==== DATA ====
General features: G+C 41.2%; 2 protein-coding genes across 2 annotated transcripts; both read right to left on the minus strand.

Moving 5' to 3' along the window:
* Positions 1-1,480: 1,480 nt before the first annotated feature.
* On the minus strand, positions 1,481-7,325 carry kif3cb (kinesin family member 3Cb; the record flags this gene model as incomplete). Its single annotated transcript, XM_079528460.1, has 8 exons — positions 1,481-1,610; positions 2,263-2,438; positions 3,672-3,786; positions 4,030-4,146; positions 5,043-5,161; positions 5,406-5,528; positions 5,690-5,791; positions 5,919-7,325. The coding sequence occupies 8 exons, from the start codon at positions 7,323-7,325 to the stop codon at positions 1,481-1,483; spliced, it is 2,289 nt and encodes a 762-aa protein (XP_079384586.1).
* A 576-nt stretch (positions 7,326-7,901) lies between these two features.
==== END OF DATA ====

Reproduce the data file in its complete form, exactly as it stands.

General features: G+C 41.2%; 2 protein-coding genes across 2 annotated transcripts; both read right to left on the minus strand.

Moving 5' to 3' along the window:
* Positions 1-1,480: 1,480 nt before the first annotated feature.
* On the minus strand, positions 1,481-7,325 carry kif3cb (kinesin family member 3Cb; the record flags this gene model as incomplete). Its single annotated transcript, XM_079528460.1, has 8 exons — positions 1,481-1,610; positions 2,263-2,438; positions 3,672-3,786; positions 4,030-4,146; positions 5,043-5,161; positions 5,406-5,528; positions 5,690-5,791; positions 5,919-7,325. The coding sequence occupies 8 exons, from the start codon at positions 7,323-7,325 to the stop codon at positions 1,481-1,483; spliced, it is 2,289 nt and encodes a 762-aa protein (XP_079384586.1).
* A 576-nt stretch (positions 7,326-7,901) lies between these two features.